Dave Hill: I tried it, but those shows are too high energy and quick. I was told I was too laid back. Plus, they are all pop culture, and I just don’t give a f**k about that stuff. Even people who are genuinely funny come off looking lame talking about Britney Spears on those shows.
Chalaire: I can talk about Britney Spears all day, but I’m used to looking lame. Now, are you low energy on purpose?
Dave Hill: I don’t think I’m low energy, but others do. I’m just laid back.
Chalaire: Laid back and shy, right.
Dave Hill: I don’t know. Do you think I’m shy?
Chalaire: Well, I saw you walk into a house party last summer and I thought “Yes, this is going to be crazy” but you were incredibly quiet. I wanted my money back, except I hadn’t paid.
Dave Hill: (laughs) well, if I walk into a room full of people I will probably be low key. I don’t want to walk in like, “HEY EVERBODY I’M HERE!” **jazz hands**
Chalaire: How did you transition from being a writer to a performer?
Dave Hill: The show that I was working on was a hidden camera prank show, so I would act like an idiot in the office all the time. I would be acting out how it should go down, and then the producers wanted me on the show, but the network executives said no because they thought I was “too strange and volatile.”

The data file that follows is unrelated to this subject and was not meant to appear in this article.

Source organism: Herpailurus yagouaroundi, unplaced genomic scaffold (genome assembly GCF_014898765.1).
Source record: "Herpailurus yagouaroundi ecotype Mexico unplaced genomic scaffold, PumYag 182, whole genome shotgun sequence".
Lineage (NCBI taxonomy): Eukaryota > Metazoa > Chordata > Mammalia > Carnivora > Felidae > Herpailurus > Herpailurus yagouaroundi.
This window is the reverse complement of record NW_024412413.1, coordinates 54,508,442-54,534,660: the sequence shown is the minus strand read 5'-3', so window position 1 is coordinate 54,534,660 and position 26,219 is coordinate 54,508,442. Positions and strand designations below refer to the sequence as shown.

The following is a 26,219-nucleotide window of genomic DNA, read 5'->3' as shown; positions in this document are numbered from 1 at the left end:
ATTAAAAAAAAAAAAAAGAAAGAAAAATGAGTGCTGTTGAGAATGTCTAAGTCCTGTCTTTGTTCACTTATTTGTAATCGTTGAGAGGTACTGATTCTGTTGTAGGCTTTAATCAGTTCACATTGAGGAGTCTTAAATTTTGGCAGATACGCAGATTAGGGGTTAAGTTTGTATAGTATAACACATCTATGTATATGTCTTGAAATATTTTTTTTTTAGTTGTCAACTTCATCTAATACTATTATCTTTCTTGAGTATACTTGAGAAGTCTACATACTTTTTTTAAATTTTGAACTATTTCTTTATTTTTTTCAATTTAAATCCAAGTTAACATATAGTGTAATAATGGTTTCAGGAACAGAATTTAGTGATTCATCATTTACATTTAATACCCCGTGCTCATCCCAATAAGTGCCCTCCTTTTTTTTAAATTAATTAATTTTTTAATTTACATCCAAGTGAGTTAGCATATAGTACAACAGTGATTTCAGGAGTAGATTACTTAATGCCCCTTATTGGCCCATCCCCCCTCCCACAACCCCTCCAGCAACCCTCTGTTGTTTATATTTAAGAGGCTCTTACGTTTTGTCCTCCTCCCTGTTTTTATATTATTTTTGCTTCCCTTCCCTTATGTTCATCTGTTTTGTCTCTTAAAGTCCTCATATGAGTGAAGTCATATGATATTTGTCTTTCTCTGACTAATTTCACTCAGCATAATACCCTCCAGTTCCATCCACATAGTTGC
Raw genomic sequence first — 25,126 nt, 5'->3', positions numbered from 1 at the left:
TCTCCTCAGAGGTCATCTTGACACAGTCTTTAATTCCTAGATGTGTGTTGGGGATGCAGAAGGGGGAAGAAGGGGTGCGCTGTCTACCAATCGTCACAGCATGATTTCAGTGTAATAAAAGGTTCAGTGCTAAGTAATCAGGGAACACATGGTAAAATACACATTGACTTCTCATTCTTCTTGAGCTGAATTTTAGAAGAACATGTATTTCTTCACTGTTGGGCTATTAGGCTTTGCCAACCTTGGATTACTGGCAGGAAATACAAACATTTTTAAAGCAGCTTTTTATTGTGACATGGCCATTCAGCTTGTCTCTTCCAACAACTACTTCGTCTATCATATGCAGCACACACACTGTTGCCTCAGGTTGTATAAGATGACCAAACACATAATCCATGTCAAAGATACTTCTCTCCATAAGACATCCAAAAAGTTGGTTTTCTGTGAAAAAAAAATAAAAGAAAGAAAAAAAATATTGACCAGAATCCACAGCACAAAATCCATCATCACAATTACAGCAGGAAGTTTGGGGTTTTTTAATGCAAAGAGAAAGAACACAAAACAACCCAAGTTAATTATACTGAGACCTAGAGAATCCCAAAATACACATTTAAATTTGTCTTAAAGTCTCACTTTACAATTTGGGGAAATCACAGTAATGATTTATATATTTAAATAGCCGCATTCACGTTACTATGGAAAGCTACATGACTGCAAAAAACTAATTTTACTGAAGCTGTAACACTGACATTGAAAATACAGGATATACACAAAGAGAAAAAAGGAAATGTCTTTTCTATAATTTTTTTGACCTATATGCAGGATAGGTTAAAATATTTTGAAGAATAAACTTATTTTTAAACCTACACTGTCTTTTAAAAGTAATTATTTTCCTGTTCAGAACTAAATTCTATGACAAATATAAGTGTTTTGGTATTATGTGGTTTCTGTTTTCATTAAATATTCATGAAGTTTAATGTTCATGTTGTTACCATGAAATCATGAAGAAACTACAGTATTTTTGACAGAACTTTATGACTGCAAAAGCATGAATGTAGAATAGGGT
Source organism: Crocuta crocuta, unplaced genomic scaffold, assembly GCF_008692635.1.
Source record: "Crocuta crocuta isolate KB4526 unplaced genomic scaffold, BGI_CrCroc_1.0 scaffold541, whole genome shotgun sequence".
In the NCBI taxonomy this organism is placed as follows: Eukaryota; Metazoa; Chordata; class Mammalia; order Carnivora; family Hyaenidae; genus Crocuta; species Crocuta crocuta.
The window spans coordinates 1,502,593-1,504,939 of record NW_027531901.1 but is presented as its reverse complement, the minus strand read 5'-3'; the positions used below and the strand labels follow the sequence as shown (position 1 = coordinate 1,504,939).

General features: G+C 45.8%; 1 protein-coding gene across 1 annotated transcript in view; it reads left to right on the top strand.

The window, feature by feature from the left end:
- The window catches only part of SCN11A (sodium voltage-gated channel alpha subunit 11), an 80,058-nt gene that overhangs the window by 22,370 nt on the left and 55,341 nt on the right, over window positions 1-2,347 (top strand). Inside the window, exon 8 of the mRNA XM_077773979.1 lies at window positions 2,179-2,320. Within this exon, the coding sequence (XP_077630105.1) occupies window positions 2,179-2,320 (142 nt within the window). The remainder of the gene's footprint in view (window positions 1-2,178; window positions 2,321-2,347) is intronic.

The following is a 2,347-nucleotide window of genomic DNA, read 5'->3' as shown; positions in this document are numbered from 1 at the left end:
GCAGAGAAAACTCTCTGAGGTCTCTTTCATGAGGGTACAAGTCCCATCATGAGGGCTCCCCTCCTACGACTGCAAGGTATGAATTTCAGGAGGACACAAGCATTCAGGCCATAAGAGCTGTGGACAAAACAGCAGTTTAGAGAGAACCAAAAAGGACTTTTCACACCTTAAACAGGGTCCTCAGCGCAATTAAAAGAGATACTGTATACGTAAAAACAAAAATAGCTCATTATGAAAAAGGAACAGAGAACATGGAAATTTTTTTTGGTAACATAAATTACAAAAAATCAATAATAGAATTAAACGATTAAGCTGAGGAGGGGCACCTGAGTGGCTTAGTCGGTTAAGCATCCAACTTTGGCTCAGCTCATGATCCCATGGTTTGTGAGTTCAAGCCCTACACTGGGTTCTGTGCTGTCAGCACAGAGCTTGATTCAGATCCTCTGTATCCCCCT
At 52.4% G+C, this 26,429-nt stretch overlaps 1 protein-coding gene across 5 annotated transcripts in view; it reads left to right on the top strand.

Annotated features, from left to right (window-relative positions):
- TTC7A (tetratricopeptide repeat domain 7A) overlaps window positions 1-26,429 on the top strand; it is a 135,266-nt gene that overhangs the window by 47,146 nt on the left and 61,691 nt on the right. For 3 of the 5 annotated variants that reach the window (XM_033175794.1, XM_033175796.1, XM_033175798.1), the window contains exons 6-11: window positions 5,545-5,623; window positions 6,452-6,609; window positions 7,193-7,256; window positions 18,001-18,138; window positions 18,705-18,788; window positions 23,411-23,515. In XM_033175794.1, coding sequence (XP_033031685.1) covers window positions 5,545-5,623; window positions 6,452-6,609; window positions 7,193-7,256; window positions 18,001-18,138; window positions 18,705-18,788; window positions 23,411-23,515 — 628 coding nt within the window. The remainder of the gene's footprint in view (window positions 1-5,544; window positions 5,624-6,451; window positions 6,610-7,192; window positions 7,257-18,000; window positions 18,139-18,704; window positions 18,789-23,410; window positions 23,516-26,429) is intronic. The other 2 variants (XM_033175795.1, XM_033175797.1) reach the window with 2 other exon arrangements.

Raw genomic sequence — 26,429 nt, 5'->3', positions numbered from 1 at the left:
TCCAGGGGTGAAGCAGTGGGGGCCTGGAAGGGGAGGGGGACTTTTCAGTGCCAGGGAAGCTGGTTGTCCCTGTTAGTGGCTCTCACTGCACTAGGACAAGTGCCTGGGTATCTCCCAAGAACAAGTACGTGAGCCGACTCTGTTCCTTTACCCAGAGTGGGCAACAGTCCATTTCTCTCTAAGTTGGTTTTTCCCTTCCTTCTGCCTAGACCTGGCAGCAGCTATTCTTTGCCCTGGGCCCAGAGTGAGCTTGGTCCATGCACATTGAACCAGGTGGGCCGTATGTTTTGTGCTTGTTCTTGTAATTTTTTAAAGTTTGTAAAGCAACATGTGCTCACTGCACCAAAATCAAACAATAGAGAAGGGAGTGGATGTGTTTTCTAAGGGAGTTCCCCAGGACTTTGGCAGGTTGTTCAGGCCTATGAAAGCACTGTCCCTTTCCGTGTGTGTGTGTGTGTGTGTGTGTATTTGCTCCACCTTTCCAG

That started it. There’s a special skill to writing jokes for someone else and I don’t really have that. I realized I was writing jokes that I wanted to see, not writing for the performer. So, I started playing around with video stuff. That’s when I got hired as a comedic correspondent for a show called, Smoking Gun TV.
Chalaire: When did you get into improv?
Dave Hill: I’ve actually never done improv.
Chalaire: You’re on a lot of posters at UCB. I thought you were Mr. UCB (Upright Citizens Brigade).
Dave Hill: Yes, I do a lot of stuff at UCB. I used to feel intimidated by UCB because it felt like a club and I felt like an outsider there. Then I did my show there and I loved it. Everyone has always been so nice and supportive of whatever I want to do there.
Chalaire: When I first saw you perform it was straight stand-up, then I saw you at another venue and it was more musical. What made you merge the two?
Dave Hill: It took me a while to figure out how to mix music and comedy. I’ve been joining them more because I’ve always played in bands and I love the guitar.
Chalaire: It was a total surprise, but I was equally entertained when I saw the musical comedy.
Dave Hill: Yeah, most musical comedy I don’t like. There’s some stuff I think is great like, Flight of the Conchords and Tenacious D, but I don’t like the other stuff when people play 3 chords and rhyme fart with heart.
Chalaire: Fart and heart, no? There goes my shot at trying to do musical comedy…carry on.
Dave Hill: For me the guitar is more introverted and more my comfort zone. I don’t have to talk as much. I can turn a 5 minute set into a 10 minute set. There’s a part of me that feels talking on stage is the last thing I want to do.
Chalaire: Really? You seem very comfortable on stage.
Dave Hill: Well I like it when it’s happening, but for example I have a show tonight and all I can think about is how much I don’t want to do it, but I’ll be glad that I’m doing it when I’m there.